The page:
Insomnia and related sleep complaints are highly prevalent among older adults, leading to mood and cognitive problems and a reduced overall quality of life. Sleep problems are difficult to assess and understand, however. A diagnosis of insomnia depends on both subjective and objective criteria—a perceived experience of sleep deprivation and an objective duration of unwanted sleeplessness.
The difference between the subjective and objective duration of sleep is referred to as sleep discrepancy. Some individuals report high degrees of sleep difficulty but do not meet the objective clinical criteria for insomnia (which includes 30 or more minutes of inability to sleep), while others who meet the objective criteria for insomnia do not report any subjective sleep complaints. A study in the Journals of Gerontology examines the relationship between sleep discrepancy and insomnia, identifying potential clinically useful factors associated with sleep discrepancy.
The authors suggest that sleep discrepancy is best understood not as an error on the part of individuals with sleep complaints, but as a clinically useful indicator of related sleep, mood, or health concerns. To examine the significance of sleep discrepancy, the researchers assessed whether or not individuals with sleep complaints had higher rates of sleep discrepancy than those without sleep complaints, among individuals both with and without the objective criteria of insomnia.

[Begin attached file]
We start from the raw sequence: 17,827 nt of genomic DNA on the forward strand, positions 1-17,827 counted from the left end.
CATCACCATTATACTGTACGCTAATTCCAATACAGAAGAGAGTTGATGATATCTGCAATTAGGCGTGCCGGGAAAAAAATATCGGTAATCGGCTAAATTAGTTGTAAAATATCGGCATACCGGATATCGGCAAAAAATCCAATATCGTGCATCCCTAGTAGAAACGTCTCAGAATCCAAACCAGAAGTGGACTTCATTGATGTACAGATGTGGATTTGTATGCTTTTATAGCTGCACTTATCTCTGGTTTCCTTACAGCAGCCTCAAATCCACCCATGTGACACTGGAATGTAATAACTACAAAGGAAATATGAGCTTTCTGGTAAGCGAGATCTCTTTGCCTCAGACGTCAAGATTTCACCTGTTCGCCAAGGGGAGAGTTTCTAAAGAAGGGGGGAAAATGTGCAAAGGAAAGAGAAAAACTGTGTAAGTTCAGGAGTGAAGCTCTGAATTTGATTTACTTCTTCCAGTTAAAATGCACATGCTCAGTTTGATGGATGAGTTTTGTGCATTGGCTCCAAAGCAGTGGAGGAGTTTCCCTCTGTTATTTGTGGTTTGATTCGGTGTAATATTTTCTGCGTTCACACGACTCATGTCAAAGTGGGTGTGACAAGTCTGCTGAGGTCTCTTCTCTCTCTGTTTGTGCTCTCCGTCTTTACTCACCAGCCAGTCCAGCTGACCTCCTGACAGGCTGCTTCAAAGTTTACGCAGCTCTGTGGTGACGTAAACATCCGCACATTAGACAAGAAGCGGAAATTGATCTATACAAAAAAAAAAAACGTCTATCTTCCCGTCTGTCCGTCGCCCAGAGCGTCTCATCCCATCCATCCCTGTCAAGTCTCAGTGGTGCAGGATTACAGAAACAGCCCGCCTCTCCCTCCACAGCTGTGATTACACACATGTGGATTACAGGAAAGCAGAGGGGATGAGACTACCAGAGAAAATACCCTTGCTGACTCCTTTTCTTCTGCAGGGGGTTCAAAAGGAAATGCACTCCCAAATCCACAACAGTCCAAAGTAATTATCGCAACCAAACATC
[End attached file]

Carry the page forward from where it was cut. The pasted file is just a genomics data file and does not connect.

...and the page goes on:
The analysis was based on 142 participants, age 60 or better, who provided two weeks of objective and subjective sleep data. Participants were asked to wear an actigraph, a wristband that measured their movement before and during sleep (serving as a proxy measure of objective sleep), and to maintain a sleep diary in which they would report their perceptions of sleep quality during the previous night upon waking. The researchers looked at two periods of sleep difficulty: the first attempt to sleep at night (referred to as SOL, or sleep onset latency), and any unplanned time awake during the night (wake after sleep onset, or WASO). Participants were also administered the Beck Depression Inventory (a measure of depressive symptoms), a cognitive test, and an overall health survey. For the analysis, the researchers looked at whether individuals who complained of sleep problems at the beginning of the study period had a greater sleep discrepancy than those without sleep complaints.
When controlling for associated demographic and medical variables, individuals who experienced both subjective and objective criteria for insomnia had greater amounts of WASO sleep discrepancy than participants who did not report sleep complaints and/or did not meet objective criteria for insomnia. Sleep discrepancy at both SOL and WASO was associated with higher levels of depressive symptoms.
Based on their findings and on existing neurological sleep research, the authors suggest that sleep discrepancy may be associated with localized sleep disturbance, in which localized brain networks may not achieve a normal resting state while the individual is asleep. The authors argue that more research is needed on the relationship between sleep perception, physical sleep, and mood.
Williams JM, Kay DB, Rowe M, et al. Sleep discrepancy, sleep complaint, and poor sleep among older adults. Journals of Gerontology, Series B: Psychological Sciences and Social Sciences (2013); 68(5): 712–720.